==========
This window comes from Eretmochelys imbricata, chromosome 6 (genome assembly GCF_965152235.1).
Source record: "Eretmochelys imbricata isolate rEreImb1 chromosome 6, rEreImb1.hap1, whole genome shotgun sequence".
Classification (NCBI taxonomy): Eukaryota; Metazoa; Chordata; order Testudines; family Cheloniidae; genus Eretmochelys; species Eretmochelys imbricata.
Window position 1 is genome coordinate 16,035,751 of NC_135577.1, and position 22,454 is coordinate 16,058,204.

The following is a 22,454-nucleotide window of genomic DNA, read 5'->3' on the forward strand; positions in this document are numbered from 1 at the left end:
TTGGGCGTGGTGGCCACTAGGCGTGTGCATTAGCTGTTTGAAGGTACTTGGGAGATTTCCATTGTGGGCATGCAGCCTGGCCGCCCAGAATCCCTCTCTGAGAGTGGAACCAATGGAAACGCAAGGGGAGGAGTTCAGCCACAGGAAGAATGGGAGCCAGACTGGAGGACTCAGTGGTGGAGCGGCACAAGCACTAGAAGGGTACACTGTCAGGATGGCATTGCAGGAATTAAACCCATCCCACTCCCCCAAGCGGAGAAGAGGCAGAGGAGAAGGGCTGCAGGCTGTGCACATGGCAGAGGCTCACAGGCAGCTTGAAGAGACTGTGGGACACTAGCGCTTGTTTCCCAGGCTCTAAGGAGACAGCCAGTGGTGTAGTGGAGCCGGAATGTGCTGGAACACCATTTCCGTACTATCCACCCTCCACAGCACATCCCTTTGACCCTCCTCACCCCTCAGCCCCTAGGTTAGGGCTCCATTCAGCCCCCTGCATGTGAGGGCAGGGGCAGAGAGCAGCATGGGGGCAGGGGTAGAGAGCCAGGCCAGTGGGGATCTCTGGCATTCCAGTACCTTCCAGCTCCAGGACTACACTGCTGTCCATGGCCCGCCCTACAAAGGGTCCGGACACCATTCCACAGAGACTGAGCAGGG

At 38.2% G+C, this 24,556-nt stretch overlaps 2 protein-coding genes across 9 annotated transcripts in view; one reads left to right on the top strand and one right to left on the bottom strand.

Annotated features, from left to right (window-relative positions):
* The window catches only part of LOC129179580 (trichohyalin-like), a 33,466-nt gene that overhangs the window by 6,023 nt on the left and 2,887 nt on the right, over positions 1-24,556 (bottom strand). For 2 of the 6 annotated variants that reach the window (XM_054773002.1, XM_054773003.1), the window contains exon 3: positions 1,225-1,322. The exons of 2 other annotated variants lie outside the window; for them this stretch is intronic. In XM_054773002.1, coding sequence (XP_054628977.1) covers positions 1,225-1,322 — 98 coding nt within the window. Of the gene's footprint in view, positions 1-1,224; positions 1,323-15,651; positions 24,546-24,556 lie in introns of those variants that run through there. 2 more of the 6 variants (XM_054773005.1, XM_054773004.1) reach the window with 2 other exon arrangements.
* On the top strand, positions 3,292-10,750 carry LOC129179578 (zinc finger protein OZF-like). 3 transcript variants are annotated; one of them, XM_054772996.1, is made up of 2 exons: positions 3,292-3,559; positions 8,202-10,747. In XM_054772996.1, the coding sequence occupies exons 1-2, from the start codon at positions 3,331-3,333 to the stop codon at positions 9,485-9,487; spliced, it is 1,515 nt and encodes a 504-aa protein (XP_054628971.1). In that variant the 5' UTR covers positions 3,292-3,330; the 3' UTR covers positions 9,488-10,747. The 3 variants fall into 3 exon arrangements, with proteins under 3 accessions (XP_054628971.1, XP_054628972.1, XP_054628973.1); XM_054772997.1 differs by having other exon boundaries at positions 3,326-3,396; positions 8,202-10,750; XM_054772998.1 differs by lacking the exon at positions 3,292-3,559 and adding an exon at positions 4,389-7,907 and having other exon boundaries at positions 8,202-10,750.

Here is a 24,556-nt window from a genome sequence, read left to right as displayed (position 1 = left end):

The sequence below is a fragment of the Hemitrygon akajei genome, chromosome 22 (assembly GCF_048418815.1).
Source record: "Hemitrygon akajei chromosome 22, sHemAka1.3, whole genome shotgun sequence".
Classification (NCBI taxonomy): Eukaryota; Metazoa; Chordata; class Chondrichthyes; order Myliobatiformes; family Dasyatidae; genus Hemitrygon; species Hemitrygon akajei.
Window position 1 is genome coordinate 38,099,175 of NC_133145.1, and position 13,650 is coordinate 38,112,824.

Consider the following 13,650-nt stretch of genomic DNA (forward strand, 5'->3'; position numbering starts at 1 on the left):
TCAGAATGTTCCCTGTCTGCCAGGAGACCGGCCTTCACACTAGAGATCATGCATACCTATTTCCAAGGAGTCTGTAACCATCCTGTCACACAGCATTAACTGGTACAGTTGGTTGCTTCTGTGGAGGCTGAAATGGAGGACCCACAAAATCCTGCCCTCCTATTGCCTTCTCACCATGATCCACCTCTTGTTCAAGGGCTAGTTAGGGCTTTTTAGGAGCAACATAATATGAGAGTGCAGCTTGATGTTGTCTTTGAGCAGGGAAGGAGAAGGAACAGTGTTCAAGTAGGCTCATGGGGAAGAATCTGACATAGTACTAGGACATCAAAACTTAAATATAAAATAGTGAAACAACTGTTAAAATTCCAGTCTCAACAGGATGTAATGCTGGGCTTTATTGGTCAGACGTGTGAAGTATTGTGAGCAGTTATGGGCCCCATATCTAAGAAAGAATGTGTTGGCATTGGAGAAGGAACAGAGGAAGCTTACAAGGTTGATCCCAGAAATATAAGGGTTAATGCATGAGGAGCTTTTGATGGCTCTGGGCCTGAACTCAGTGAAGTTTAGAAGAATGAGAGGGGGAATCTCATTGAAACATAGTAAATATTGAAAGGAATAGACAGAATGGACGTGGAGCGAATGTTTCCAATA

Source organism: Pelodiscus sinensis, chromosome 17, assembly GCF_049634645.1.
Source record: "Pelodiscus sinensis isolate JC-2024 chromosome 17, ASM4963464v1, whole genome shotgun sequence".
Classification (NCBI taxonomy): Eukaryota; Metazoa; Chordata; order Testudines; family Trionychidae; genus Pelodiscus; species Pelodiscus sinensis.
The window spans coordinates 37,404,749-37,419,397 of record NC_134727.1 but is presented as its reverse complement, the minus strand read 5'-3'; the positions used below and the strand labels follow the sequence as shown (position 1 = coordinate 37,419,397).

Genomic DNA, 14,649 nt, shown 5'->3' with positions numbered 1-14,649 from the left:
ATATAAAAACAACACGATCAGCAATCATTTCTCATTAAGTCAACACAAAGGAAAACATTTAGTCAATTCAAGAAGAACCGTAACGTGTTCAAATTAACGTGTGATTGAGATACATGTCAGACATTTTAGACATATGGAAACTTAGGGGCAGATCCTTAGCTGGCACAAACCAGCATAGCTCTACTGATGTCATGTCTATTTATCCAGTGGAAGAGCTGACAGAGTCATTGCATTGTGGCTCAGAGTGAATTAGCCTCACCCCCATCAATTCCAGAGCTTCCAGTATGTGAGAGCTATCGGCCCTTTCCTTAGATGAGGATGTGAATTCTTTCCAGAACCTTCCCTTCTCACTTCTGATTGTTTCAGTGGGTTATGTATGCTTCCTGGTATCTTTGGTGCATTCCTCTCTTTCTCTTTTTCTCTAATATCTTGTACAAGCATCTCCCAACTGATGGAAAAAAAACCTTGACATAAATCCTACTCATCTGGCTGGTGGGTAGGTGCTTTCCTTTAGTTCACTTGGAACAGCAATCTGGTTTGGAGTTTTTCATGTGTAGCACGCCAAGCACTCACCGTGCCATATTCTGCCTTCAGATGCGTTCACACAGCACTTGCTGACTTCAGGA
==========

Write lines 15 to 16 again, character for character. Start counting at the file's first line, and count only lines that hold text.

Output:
Window position 1 is genome coordinate 38,099,175 of NC_133145.1, and position 13,650 is coordinate 38,112,824.

Consider the following 13,650-nt stretch of genomic DNA (forward strand, 5'->3'; position numbering starts at 1 on the left):